WASHINGTON (AP) - The Federal Reserve, seeking to prevent the faltering economy from slipping into a recession, cut a key interest rate by another half percentage point today.
"Consumer and business confidence has eroded further, exacerbated by rising energy costs that continue to drain consumer purchasing power and press on business profit margins," the Fed said in a statement.
The decision came after a two-day, closed-door meeting of the Feds chief policy-making group, the Federal Open Market Committee. The panel includes Fed Chairman Alan Greenspan, Fed governors and five of the 12 presidents of Federal Reserve banks.
The Fed said it was cutting its target for the federal funds rate - the interest banks charge each other on overnight loans - to 5.5 percent from 6 percent.
Investors apparently wanted an even larger cut. Just before the announcement, the Dow Jones industrial average was up 32 points but within a half hour had lost most of that gain.
The Fed, in a rare move between regularly scheduled meetings, slashed interest rates by a half-point on Jan. 3, the biggest reduction in more than eight years.
Against the backdrop of the weakening economy and the fact that inflation, for the most part, remains tame, the Fed said that "these circumstances have called for a rapid and forceful response of monetary policy."
The Feds half-point decrease in the funds rate Wednesday was quickly followed by announcements from Bank One and Bank of America that they were reducing their prime lending rate by a similar half point, from 9 percent to 8.5 percent, effective Thursday. Other commercial banks were expected to follow.
The prime rate is the key benchmark for millions of loans, from home equity and unpaid credit card balances to short-term loans for small businesses.
This marks the first time since Greenspan became Fed chairman in 1987 that the rate has been cut by a full percentage point in a single month.
Analysts said they expect additional rate cuts in the coming months.
"There is no question that the Fed chairman is pulling out all the stops to avoid a major blot on his otherwise shining record as Fed chairman," said David Jones, economist with Aubrey G. Lanston & Co.
Meanwhile, the new Bush administration through Treasury Secretary Paul ONeill took a page from the Clinton administrations hands-off approach to the Feds interest-rate decisions. ONeill issued the usual statement, saying, "The administration respects the independence of the Federal Reserve in making decisions about our nations monetary policy." He did not comment on the substance of the Feds decision.
The central bank also reduced its mostly symbolic discount rate, the interest that the Fed charges to make direct loans to banks, by a half point to 5 percent.
In the part of the Feds statement that reflects possible future action, the central bank maintained its stance that its chief concern is the threat of the economy stalling and falling into a recession.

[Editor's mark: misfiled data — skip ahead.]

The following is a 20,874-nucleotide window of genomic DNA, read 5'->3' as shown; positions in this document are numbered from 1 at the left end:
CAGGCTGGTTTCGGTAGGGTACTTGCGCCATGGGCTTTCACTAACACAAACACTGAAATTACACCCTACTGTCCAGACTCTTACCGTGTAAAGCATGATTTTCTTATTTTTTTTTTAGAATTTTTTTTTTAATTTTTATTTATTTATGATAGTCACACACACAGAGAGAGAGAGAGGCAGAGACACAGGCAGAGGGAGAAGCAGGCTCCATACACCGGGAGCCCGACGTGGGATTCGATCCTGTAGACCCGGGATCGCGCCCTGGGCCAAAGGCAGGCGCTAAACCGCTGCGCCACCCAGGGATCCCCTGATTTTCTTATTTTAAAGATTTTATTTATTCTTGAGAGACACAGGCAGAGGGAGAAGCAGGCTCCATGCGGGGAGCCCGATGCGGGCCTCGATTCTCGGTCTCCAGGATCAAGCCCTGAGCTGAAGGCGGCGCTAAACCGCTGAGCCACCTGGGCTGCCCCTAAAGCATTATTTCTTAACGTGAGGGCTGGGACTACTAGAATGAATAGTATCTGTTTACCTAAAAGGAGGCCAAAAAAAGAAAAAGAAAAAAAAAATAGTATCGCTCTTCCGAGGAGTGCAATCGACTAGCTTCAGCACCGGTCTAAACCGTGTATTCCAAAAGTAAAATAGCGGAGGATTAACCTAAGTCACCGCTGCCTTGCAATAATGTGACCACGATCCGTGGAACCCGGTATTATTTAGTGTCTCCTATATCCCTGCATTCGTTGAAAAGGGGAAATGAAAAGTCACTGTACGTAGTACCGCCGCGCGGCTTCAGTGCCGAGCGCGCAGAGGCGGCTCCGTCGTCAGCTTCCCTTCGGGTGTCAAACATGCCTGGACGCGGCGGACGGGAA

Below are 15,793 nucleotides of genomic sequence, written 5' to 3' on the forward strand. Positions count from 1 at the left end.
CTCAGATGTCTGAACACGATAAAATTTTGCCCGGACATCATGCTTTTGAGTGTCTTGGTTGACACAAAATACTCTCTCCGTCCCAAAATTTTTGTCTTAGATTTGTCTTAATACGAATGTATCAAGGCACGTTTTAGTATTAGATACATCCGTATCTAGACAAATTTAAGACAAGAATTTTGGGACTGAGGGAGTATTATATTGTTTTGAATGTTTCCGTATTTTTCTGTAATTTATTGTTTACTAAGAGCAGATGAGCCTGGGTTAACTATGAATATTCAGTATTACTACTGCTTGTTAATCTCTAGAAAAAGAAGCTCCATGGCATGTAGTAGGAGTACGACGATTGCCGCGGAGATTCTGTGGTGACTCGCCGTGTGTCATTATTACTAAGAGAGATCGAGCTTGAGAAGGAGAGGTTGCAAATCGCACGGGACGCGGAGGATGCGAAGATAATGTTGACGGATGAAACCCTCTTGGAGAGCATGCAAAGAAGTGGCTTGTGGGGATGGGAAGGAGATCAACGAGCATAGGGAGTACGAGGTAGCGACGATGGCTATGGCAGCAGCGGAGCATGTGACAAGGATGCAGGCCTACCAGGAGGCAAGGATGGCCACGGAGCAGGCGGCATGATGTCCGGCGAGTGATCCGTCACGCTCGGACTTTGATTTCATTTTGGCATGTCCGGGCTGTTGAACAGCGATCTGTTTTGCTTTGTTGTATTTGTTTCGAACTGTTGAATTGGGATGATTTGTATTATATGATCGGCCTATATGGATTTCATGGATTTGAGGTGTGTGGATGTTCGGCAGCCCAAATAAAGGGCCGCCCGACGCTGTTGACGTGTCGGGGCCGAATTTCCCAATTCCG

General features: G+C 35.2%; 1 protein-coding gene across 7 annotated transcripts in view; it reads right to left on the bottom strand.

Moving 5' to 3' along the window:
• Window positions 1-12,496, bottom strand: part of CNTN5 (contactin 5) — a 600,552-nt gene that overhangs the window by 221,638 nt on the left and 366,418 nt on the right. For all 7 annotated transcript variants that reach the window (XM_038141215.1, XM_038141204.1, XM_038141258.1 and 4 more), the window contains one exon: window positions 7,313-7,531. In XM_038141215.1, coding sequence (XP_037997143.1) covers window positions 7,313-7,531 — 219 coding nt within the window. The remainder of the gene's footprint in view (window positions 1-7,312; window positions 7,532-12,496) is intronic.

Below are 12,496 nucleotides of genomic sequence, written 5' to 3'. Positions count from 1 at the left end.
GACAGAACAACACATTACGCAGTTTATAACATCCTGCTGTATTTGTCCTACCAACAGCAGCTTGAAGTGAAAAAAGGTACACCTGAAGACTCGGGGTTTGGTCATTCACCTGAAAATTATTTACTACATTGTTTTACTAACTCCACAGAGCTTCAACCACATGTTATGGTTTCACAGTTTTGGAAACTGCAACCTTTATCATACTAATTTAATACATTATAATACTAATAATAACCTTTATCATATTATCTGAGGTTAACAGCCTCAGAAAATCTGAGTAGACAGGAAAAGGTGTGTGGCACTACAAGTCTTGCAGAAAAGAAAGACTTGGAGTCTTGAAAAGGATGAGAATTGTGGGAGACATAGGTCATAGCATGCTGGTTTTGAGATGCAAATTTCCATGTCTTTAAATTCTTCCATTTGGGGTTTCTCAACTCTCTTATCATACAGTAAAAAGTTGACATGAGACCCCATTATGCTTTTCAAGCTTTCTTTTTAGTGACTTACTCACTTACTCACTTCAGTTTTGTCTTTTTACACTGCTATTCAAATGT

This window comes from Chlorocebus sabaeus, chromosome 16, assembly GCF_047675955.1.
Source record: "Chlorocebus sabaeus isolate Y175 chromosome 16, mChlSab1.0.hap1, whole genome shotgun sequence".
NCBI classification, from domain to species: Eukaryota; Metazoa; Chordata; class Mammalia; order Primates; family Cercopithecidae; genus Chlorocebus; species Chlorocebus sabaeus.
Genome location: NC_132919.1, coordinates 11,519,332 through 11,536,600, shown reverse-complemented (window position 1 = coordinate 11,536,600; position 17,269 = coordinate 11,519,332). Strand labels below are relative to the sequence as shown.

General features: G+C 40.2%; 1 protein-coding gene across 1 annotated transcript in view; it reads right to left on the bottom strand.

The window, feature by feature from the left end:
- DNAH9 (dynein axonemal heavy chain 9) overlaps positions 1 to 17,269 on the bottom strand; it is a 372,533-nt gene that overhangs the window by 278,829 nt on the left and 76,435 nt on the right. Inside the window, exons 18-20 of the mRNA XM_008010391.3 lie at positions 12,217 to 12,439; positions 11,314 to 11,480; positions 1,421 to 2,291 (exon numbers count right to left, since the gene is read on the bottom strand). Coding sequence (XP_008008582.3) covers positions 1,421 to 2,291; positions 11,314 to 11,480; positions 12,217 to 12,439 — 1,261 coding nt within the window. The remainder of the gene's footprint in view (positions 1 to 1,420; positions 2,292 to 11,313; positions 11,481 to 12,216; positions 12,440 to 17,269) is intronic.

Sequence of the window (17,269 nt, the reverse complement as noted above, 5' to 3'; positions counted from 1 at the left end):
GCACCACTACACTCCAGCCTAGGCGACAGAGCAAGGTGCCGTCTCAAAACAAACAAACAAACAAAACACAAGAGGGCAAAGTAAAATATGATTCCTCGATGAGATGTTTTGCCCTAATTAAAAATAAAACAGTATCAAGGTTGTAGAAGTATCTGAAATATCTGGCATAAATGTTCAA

"The risks are weighted mainly toward conditions that may generate economic weakness in the foreseeable future," the Fed said.
The Feds action comes as the economy has slowed dramatically since the second quarter of last year, when it grew by a sizzling 5.6 percent rate.
The extent of the slowdown was underscored with a government report Wednesday that the economy grew at an annual rate of just 1.4 percent in the fourth quarter, the weakest showing in more than five years.
Greenspan told Congress last week that economic growth is probably "very close to zero" in the current quarter. His comments bolstered economists views that the Feds rate cut on Jan. 3 would be followed with several more.
The Commerce Department said Wednesday that the slowdown in the gross domestic product was caused by weakness in consumer spending and a 1.5 percent rate of decrease in business investment, the biggest decline since 1991, when the economy was pulling out of its last recession.
Even before the GDP came out, the slowdown had been documented in a spate of troubling economic reports. Manufacturers are struggling, consumers are considerably less confident in the economy and companies are laying off thousands of workers in response to slackened demand.
And, driven down by growing fears of a recession, consumer confidence fell sharply in January, plunging to its lowest level in four years, an industry group reported Tuesday.
The Consumer Confidence Index dropped more than 14 points to 114.4, the lowest level since December 1996, when it was 114.2, the Conference Board said in New York.
Testifying before the Senate Budget Committee last week, Greenspan didnt rule out a recession, saying that would depend on whether the economys "marked decline breaches consumer confidence."
Greenspan gave a bleak assessment of current economic conditions, saying, "As far as we can judge, we have had a very dramatic slowing down and, indeed, we are probably very close to zero (growth) at this particular moment."
The big question is whether Fed rate cuts will be enough to avert a recession, analysts said.
By lowering borrowing costs, the Fed aims to spur business investment and consumer spending, which would in turn boost economic growth.
Economists said the Fed has a lot of flexibility in cutting rates because inflation remains tame, except for a burst of higher energy prices.
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